If we are not starving ourselves, the chances are that somebody at home or at work is boring us witless with endless tales of their daily calorie intake and how a kale and spinach smoothie is not that dissimilar to cheesecake.
We don’t have long to wait long before the optimism and purpose of the the now not-so-new year dies off completely and the near pristine running shoes are consigned to the cupboard under the stairs for another 11 months. Biscuits that resemble scented polystyrene will soon be replaced with hot cross buns and, for many, the battle against the bulge will downgraded to an occasional skirmish, brought on by the prospect of having to squeeze into a swimming costume in the summer.
Yes, there are millions of people who don’t share my flippant attitude to a good diet and exercise and will gladly eschew the dulcet tones of Messrs Robinson and Humphrys on the Today programme and instead do a couple of miles of pavement pounding before a breakfast consisting of grapefruit and nuts. Good luck to them I say but there are those who sneer at tubsters like me and believe that we should get off of our wobbly backsides and take responsibility for our expanding waistlines.
Words like lazy and bone idle are thrown around at people who struggle with their weight but, as the famous verse doesn’t go, sticks and stones will break my bones but sausages won’t hurt me.
Besides, folk, who like me, have to lay on the bed to put their jeans on, now have science on their side as there is new evidence that there really is such a thing as a ‘skinny gene’. This revelation has been seen as vindication for generations of armchair experts who have argued for years that the weight they gain isn’t their fault.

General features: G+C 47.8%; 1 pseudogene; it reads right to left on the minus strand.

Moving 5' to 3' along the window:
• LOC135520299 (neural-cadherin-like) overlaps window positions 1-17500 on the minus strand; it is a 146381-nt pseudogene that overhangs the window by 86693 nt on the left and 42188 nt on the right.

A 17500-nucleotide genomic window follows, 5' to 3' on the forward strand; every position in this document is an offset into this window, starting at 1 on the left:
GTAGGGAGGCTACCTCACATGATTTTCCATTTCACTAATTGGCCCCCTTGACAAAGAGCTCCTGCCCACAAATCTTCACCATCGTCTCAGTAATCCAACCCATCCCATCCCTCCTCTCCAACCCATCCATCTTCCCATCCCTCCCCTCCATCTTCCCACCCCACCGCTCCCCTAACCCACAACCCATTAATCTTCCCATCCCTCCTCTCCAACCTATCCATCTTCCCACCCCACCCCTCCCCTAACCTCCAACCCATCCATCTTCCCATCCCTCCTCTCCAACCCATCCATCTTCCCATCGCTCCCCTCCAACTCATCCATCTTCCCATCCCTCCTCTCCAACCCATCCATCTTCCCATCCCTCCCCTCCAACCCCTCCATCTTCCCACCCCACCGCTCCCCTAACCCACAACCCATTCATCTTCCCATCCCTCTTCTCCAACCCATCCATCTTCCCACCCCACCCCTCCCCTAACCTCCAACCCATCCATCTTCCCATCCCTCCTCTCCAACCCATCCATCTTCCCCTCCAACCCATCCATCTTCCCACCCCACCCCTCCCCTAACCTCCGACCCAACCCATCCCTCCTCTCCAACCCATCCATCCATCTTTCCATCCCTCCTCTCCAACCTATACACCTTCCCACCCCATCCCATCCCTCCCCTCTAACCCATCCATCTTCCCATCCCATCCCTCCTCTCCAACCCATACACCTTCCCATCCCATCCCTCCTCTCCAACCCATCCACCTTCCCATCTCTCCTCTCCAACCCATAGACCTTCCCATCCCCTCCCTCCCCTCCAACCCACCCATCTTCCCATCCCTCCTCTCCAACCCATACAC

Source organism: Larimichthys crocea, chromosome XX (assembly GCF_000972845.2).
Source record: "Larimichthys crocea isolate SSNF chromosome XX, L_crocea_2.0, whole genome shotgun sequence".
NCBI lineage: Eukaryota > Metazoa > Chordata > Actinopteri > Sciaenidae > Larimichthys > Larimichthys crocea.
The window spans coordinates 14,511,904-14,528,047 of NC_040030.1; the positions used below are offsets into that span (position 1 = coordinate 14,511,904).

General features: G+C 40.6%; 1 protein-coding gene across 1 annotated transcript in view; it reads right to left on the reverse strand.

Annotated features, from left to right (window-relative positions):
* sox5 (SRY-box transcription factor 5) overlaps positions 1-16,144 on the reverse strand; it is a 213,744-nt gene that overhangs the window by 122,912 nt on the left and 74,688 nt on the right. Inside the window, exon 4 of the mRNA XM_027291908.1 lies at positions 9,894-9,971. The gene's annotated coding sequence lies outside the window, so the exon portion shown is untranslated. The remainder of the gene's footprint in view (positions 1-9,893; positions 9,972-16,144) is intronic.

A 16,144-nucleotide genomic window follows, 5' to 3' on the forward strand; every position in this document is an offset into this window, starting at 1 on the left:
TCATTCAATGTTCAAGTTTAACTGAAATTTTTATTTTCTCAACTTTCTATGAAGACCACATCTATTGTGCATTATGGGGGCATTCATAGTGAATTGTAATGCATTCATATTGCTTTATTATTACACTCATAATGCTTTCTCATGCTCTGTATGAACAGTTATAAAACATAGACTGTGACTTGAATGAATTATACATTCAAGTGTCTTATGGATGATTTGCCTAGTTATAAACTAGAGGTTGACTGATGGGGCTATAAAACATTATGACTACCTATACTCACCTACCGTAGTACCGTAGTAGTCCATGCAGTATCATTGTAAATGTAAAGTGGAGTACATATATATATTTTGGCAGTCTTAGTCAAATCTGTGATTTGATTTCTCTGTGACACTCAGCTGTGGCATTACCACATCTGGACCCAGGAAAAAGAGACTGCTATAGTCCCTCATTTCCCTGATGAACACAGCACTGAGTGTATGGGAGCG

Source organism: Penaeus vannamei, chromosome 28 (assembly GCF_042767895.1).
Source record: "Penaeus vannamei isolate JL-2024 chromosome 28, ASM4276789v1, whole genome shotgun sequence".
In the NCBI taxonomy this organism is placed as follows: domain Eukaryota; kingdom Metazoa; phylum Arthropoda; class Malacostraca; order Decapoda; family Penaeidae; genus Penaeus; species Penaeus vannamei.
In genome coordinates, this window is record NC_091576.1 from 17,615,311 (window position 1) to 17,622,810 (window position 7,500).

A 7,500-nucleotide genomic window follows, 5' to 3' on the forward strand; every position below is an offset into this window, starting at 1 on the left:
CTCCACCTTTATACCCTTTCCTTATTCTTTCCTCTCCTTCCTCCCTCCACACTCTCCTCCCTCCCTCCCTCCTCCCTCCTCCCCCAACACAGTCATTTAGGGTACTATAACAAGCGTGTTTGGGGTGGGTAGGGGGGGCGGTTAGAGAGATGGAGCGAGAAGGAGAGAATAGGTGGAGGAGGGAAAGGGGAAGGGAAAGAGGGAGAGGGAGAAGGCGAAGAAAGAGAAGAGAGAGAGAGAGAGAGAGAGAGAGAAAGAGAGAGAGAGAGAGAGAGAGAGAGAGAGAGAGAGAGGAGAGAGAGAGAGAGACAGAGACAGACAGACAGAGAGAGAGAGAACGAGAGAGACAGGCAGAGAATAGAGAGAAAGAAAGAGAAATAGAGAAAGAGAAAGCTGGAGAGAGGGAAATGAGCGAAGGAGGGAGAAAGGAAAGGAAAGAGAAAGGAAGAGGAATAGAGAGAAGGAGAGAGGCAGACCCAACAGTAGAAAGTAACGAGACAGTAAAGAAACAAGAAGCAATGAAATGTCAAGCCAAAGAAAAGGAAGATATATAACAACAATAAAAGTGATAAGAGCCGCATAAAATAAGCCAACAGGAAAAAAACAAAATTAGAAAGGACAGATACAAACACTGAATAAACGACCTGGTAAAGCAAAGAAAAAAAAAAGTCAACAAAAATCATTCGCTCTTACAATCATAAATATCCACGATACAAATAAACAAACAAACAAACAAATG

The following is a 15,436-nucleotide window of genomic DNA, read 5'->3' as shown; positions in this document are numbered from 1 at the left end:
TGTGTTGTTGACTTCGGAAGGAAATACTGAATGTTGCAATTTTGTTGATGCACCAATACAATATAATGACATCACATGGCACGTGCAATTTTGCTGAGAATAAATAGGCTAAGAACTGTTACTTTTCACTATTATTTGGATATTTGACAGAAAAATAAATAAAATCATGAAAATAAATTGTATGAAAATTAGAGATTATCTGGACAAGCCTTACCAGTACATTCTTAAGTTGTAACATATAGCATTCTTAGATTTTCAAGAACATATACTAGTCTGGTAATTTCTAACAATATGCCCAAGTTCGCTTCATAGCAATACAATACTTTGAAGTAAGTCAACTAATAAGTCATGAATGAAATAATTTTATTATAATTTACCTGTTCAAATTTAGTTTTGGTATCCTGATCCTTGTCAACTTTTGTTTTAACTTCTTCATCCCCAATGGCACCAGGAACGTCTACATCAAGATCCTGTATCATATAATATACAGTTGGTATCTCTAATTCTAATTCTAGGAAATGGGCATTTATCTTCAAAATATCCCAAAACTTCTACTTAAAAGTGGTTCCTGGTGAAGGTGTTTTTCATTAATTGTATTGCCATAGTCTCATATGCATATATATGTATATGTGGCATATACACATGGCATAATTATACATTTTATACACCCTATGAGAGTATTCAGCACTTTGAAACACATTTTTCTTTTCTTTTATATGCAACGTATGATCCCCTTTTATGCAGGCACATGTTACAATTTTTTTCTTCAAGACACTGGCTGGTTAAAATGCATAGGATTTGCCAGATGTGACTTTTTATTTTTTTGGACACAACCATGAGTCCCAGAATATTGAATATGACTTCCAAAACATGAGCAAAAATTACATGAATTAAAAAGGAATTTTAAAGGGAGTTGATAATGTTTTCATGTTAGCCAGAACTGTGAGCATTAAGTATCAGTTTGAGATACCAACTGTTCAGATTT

The study has involved researchers closely looking at thousands of people and their lifestyles and the conclusion is that many skinny people stay thin due to their genetic makeup.
One of the academics who led the research has been quoted as saying that thin people have a “lower burden of genes that increase a person's chances of being overweight and not because they are morally superior."
The conclusion is clear: the majority of us have far less control over our weight than we would like to believe and we shouldn’t rush to make a judgement as to why somebody might have a rear end that can be seen from Space. It is, quite literally, in our genes.
Of course, the argument doesn’t end there as the very clever people who conducted this exhaustive study are not saying that obesity is fine and we can all eat Double Deckers and pasties before we start work in the morning.
What they are saying is what we thought we knew about weight gain wasn’t necessarily the full story and that people who have long protested about how they cannot shift those extra pounds, no matter how they try, might well have a point.
It seems that science is doing a grand job of trying to convince society that it needs to be a little less judgemental, although I won’t be able to give up on the diets just yet.